The January issue of the WHO Bulletin features an editorial on non-communicable diseases and post-conflict countries; a public health round-up; an article on Arab health professionals; a research paper on caesarean section rates in China; and a series of round table articles on the Global Fund and the interaction of public and private interests (January 2011).
In this New York Times opinion piece, Bill Gates, co-chair of the Bill & Melinda Gates Foundation, writes that people’s willingness to donate billions of dollars for humanitarian relief efforts “is a testament to human beings’ generosity. But that fact of our generosity also explains why I am so frustrated by the increasing opposition in many rich countries to foreign aid.” Gates examines the underlying reasons keeping people “from supporting government investment to alleviate extreme suffering” and counters “the argument that aid doesn’t work even when it gets to its intended recipients” by providing a number of examples of advancements made in global health in recent years “due in large part to aid-funded programs.”
Global Fund to Fight AIDS, Tuberculosis and Malaria Executive Director Michel Kazatchkine on Tuesday announced he will “step down in mid-March after leading the organization for five years,” according to a Global Fund press release (1/24). In a message to staff, Kazatchkine said he “concluded that I should not continue as executive director” following a November decision by the Global Fund Board to “appoint a general manager to oversee implementation of the Consolidated Transformation Plan who will report directly to the Board.” The statement continues, “I respect this decision and trust that it was made in the best interests of the Global Fund. … I am committed to an orderly transition, and I will do all that I can to ensure that the Global Fund emerges from it as a stronger organization” (1/24). In a statement, Board Chair Simon Bland said, “I thank Michel for his remarkable contribution and I look forward to working with him to ensure an efficient transition” (1/24).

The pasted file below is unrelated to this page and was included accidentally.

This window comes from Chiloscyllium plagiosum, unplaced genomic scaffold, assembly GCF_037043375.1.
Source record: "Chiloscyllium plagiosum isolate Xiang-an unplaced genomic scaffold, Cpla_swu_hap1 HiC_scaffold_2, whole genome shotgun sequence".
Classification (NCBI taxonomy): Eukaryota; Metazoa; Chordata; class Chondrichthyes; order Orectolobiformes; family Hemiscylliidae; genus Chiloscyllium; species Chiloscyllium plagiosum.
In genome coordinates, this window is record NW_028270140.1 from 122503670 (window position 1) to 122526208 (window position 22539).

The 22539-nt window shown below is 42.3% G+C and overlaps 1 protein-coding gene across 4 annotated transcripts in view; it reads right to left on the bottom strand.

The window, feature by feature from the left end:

“As the Global Fund [to Fight AIDS, Tuberculosis and Malaria] turns 10 on January 26, 2012, Nigerian families should join in the celebration of this innovative initiative that has saved the lives of millions here in Nigeria and across the globe,” Bello Bissalla, project manager for private sector and government partnerships at Friends of the Global Fund Africa, writes in Nigeria’s BusinessDay. “Much of the Global Fund’s success could be attributed to its performance-based financing mechanism, which creates room for transparency in the purchase, distribution and administration of drugs for these three diseases,” Bissalla continues, noting the grant review process “ensures that grant recipients show verified evidence of performance before receiving the next tranche of funding, thus ensuring transparency and implementation of the grant according to the plan.”
The Global Fund to Fight AIDS, Tuberculosis and Malaria “is cutting its workforce and tightening its focus on 20 countries hardest hit by AIDS, tuberculosis and malaria,” Reuters reports. Gabriel Jaramillo, who took over as general manager of the fund in February, “said in a statement that the fund had completed a reorganization that would rebalance its workforce with 39 percent more people managing grants and 38 percent fewer in support roles,” the news service notes.